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Daewoo Close to Folding U.S. Sales Arm; AIADA Urges GM to Protect Daewoo Consumers, Dealers

May 1, 2002

Korea's Daewoo Motors appears close to selling its last car in the United States, three-and-a-half years after entering the market, according to Reuters.

General Motors' April 29 agreement to buy key assets of the bankrupt Daewoo, after protracted and contentious negotiations, did not include the U.S. sales unit Daewoo Motors of America, threatening the future of its 525 U.S. dealers and thousands of employees.

However, GM said that provisions have been made to ensure that the warranties on Daewoo vehicles

sold in North America will be honored. The Detroit automaker also left open the possibility of importing Korean-made vehicles to the U.S. market, but selling them under a GM brand name such as Chevrolet or Pontiac.

"Daewoo America and its distribution network is not included in the transaction," said Nick Reilly, a GM executive who will become head of the new company to be formed from the old Daewoo Motors. "In the U.S., the awareness (of the Daewoo brand) is very low and the equity of the brand in terms of (vehicle purchase) consideration is very low."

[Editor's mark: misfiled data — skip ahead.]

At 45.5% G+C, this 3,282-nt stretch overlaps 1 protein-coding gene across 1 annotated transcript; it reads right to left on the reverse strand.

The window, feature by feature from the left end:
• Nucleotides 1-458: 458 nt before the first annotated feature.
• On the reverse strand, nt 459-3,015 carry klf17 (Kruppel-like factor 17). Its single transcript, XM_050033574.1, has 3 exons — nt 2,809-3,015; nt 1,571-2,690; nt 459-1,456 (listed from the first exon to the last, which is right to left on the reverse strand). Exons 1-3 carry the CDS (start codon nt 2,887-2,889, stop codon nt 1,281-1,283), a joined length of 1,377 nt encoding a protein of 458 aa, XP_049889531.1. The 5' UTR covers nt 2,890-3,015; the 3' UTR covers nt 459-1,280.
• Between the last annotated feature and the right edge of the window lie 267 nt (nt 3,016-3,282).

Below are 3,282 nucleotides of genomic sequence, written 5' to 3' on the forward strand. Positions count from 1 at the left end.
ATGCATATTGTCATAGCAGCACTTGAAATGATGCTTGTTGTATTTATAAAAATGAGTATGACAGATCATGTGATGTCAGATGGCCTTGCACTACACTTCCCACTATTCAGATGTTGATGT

"It is a sad day for consumers in America and the franchise system," said Walter E. Huizenga, president of the American International Automobile Dealers Association (AIADA). "Daewoo dealers have demonstrated a unique ability to

successfully retail Daewoo automobiles under the most extreme market conditions. GM is missing a wonderful opportunity in this market, and has left 525 U.S. dealers and their employees out in the cold. Unless something

is done to protect the consumers and the dealers, protracted litigation is almost a certainty. Both GM and Daewoo Motor need to address the significant and serious needs of these dealers in order to provide an orderly and fair transition," Huizenga said.

In an effort to avert the threat to Daewoo's U.S. dealer body, AIADA contacted the leadership at GM, urging them to keep the Daewoo dealer body intact. Additional contacts were made to officials within the Korean government, including the Office of the President and the Ministry of Finance and Economy, according to AIADA.

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